In order to solve the above problem and in order to attain the above object, an electric power conversion device of the present invention, includes: a voltage-driven wide bandgap switching element that uses a wide bandgap semiconductor; and a drive circuit that controls a voltage for driving the wide bandgap switching element at a time of turning off the wide bandgap switching element based on a voltage profile specifying that the wide bandgap switching element is operated in a non-linear region.

Advantageous Effects of Invention

According to the electric power conversion device and the surge voltage suppressing method of the present invention, it is possible to suppress a surge voltage by using a small and simple circuit.

BRIEF DESCRIPTION OF DRAWINGS

FIG. 1 is a configuration example of an electric power conversion device according to a first embodiment.

FIG. 2 is a timing chart of an example of a surge voltage suppressing method according to the first embodiment.

FIG. 3 is an example of a relationship between a drain/source voltage and a drain current of a switching element.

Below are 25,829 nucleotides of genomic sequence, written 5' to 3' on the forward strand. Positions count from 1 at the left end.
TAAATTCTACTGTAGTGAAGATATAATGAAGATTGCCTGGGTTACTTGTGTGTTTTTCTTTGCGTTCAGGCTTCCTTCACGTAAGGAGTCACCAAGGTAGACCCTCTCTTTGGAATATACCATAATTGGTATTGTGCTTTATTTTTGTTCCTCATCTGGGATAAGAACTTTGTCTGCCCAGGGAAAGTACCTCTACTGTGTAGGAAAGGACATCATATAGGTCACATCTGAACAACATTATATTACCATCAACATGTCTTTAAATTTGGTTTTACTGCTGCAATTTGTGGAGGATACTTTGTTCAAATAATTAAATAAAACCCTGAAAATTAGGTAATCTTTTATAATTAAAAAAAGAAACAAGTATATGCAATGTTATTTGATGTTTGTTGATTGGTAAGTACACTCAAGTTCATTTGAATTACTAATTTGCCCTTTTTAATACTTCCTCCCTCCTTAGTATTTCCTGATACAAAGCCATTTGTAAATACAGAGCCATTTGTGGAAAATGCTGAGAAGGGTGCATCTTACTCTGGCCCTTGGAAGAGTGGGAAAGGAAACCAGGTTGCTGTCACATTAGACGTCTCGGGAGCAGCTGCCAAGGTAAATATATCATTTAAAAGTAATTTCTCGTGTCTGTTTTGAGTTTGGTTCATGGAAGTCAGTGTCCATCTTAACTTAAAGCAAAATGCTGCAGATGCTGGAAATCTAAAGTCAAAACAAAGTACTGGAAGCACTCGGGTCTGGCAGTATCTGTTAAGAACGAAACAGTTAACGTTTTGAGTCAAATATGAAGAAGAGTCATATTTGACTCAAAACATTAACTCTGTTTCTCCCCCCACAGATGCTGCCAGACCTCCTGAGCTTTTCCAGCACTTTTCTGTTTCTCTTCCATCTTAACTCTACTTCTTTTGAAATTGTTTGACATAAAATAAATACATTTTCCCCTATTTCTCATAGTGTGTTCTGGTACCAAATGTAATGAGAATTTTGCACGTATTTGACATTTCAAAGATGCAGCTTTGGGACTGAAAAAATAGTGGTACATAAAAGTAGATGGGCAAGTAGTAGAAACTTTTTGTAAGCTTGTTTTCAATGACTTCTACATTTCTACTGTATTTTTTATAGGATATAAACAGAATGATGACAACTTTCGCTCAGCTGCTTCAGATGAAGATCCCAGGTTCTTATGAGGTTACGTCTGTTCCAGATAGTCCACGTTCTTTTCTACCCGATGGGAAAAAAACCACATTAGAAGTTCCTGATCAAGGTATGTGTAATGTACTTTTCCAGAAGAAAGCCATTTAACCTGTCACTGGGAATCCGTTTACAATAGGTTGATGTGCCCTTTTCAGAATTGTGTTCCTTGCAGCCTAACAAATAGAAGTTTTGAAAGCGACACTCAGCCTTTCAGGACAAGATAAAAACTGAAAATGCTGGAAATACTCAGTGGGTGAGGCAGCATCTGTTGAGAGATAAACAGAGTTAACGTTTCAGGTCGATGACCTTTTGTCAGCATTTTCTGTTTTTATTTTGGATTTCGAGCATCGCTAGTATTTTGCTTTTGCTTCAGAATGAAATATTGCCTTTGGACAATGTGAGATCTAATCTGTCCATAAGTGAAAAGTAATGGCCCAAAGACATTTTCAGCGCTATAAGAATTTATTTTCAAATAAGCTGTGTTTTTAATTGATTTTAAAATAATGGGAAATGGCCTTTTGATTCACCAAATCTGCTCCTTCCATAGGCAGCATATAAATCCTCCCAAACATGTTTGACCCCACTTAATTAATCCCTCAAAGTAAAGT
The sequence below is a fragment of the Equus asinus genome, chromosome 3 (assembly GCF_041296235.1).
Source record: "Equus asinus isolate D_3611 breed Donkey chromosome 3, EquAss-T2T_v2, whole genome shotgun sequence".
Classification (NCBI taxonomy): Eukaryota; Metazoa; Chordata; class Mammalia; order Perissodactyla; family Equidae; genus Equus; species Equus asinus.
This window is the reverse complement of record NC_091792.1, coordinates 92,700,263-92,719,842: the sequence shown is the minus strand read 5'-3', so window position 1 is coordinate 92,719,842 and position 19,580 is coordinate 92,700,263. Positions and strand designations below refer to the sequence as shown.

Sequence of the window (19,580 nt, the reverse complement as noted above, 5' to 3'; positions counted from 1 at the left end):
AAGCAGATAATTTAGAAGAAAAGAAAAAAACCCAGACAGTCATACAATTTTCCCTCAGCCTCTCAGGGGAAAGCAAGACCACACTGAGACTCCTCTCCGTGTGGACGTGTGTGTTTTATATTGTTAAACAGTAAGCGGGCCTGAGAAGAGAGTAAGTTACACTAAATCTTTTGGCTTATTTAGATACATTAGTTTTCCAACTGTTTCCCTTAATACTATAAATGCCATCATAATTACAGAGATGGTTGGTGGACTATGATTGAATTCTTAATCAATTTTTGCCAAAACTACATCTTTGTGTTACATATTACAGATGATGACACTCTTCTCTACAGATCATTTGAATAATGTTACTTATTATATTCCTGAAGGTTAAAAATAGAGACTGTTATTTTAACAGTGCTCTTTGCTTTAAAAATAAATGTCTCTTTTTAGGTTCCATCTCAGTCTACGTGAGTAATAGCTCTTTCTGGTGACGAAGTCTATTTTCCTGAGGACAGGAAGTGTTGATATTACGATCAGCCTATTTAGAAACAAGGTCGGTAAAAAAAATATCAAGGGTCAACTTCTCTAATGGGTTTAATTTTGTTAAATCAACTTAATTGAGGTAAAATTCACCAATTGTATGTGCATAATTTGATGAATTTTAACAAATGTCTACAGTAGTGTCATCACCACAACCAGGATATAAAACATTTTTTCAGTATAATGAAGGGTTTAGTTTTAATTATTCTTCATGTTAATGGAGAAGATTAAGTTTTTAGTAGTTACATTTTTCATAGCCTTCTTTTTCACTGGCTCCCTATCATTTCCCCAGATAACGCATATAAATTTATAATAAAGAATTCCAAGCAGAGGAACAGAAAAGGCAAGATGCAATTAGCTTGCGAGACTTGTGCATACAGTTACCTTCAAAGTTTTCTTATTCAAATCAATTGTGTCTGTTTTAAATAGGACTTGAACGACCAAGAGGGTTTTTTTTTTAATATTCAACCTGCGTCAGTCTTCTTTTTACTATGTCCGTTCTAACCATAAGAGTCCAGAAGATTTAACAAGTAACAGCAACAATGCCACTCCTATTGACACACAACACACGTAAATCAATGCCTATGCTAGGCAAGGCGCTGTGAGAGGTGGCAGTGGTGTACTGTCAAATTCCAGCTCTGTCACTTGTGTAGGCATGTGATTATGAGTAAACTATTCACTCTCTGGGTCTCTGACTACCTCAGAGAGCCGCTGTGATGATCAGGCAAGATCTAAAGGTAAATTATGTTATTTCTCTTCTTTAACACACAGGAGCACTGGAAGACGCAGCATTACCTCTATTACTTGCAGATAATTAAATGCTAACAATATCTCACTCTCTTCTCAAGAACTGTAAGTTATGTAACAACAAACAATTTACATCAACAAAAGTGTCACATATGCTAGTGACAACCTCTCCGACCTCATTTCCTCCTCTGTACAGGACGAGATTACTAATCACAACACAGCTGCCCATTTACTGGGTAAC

FIG. 4 is a configuration example of an electric power conversion device according to a second embodiment.

FIG. 5 is a timing chart of an example of a surge voltage suppressing method according to the second embodiment.

FIG. 6 is a configuration example of an electric power conversion device according to a third embodiment.

FIG. 7 is a timing chart of an example of a surge voltage suppressing method according to the third embodiment.

FIG. 8 is a configuration example of an electric power conversion device according to a fourth embodiment.

FIG. 9 is a timing chart of an example of a surge voltage suppressing method according to the fourth embodiment.

DESCRIPTION OF EMBODIMENTS